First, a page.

"No, in Port Maria, we belonged to the Brethren. You've heard of them? Wonderful people. Then, in Kingston my father joined a storefront Pentecostal church. My mother couldn't stand it; she would walk to a Presbyterian church in our neighborhood, but my brother and I would go with my dad. Ah, Dan, how those Pentecostal preachers could shout! They'd shout and we'd yell amen, amen! and they'd sweat and we'd sweat too, and they'd tell us we were sinners and that we needed to repent and we'd say yes Lord, yes Lord, and we'd wave our fans to cool ourselves off—those were the days before air conditioners—and when we'd leave, we all felt wonderful."

    "So it worked for you?" I asked. "Then how, or why, did you become an Episcopalian? That's quite a change."

    "Let's just say I've been through quite a few changes along the way."

    "Apparently," I responded. "You even attend Amish Jellies concerts!" He laughed and said, "Well, believe me, the Jellies aren't typical storefront church material—or Episcopal concert material either." I half-joked, "You liberal Episcopalians prefer soft jazz, right?"

    Neo looked over at me—I couldn't tell if he grew suddenly a little more serious or if he was playing with me: "Dan, may I ask what makes you so sure I'm liberal?" With his accent, that was a three-syllable word.

    I noticed his change in tone and felt apologetic as I said, "Well, I guess I just assumed ..."

    "Because I'm Episcopalian or because I'm black?" he interrupted.

    I wanted to say, "It was because of the textbook thing and the fact that you believe in evolution," but he continued before I could say anything: "Either way, Dan, I've found that liberals can be fundamentalists too. Liberals are often just fundamentalists with a different set of beliefs. Not all of them, but many. Anyway, I don't dislike fundamentalists, taken individually—they tend to be pretty nice folks. Get them together in a group though, and I get nervous. I start to twitch and break out in a rash."

    I was still trying to mention the textbook controversy, but I was so struck by what he'd said about liberals being fundamentalists sometimes too that I sort of interrupted myself and said, "No, it was ... wow ... that's well put. I've felt the same way. Not bad taken individually, but as a group.... And I guess you're right, there could be fundamentalist liberals too. I never really heard it said that way before."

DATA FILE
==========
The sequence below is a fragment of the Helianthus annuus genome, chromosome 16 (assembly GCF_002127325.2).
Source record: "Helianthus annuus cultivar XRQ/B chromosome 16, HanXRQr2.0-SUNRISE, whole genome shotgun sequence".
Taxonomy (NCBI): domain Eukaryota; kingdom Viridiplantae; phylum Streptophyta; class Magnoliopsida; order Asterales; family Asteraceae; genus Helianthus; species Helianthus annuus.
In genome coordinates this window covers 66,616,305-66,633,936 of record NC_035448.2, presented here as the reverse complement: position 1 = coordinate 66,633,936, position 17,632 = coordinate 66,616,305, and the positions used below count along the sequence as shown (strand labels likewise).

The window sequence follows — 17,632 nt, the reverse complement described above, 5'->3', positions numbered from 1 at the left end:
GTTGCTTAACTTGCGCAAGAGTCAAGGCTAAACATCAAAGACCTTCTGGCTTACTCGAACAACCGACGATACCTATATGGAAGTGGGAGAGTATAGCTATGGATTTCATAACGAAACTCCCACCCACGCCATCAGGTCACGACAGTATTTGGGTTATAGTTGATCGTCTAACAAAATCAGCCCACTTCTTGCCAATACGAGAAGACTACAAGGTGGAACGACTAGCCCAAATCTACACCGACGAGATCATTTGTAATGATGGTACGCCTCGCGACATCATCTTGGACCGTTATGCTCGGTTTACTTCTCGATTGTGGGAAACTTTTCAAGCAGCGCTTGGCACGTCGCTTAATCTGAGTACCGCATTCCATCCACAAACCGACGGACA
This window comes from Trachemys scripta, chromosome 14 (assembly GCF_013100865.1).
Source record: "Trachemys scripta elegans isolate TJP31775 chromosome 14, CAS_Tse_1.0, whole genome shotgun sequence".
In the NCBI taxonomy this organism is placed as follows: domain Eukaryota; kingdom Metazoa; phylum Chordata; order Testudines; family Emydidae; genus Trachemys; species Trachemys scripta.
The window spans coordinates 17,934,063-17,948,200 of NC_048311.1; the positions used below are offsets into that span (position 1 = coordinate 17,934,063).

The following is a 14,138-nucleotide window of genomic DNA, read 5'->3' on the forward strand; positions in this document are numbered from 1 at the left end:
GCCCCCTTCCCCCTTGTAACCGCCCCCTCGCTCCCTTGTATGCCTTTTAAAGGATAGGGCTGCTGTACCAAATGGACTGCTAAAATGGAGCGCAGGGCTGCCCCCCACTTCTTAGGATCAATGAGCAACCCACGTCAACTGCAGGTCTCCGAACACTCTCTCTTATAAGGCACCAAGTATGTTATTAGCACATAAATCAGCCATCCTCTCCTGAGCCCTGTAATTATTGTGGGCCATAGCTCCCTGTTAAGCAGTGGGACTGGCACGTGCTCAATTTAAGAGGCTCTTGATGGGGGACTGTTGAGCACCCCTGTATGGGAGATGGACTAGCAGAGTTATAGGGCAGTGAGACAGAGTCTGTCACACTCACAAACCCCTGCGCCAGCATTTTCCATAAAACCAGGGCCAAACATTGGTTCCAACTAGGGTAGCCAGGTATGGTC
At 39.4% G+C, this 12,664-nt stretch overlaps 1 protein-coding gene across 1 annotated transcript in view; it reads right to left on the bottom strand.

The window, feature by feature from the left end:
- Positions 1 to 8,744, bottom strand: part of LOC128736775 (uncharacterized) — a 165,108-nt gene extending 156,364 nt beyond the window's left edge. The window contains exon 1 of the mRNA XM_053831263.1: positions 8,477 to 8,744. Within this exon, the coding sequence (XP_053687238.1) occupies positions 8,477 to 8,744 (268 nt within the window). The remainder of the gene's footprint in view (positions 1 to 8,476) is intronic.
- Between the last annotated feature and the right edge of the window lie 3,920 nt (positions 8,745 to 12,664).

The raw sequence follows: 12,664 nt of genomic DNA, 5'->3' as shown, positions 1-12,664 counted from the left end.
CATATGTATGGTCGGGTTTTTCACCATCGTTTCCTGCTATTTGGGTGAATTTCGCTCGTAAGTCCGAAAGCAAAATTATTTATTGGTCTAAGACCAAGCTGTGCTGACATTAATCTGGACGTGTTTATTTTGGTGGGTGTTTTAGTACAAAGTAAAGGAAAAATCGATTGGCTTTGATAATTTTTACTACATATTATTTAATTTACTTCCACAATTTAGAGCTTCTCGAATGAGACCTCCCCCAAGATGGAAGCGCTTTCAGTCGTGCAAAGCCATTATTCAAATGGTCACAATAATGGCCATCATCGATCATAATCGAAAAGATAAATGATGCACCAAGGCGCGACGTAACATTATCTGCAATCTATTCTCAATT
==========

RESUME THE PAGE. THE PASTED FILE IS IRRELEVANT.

Neo said, "My pastor at Saint Tim's tells me that I have the spiritual gift of putting into words things people already know but didn't know they know—or didn't want to know. On several occasions I've offered to return the gift to the Lord.... It's not always a pleasant job. People often don't thank you for it."


Excerpted from A NEW KIND OF CHRISTIAN by Brian D. McLaren. Copyright © 2001 by Brian D. McLaren, Jossey-Bass Inc.. Excerpted by permission.

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From the Publisher
"Finally, an approach to Christianity that walks its walk by presenting Jesus' message of unconditional love in an open and non-threatening way. A New Kind of Christian offers tremendous tools for breaking down walls built from previous experiences with judgmental and fear-based religion." —Kim Corbin, Skipping activist and founder of iskip.com

Meet the Author

The Author

Brian D. McLaren is a speaker, author, activist, and networker exploring the intersection of Christian faith and contemporary life. He has written or co-written over a dozen books, including A Generous Orthodoxy, The Secret Message of Jesus, and Everything Must Change. For twenty-four years, he served as the founding pastor of Cedar Ridge Community Church in the Washington-Baltimore area. He was named by Time magazine as one of America's twenty-five most influential Evangelicals. He is a founding member of emergentvillage.com. See www.brianmclaren.net. .

About Leadership Network

The mission of Leadership Network is to identify and connect innovative church leaders and provide them with resources in the form of new ideas, people, and tools. Contact Leadership Network at www.leadnet.org.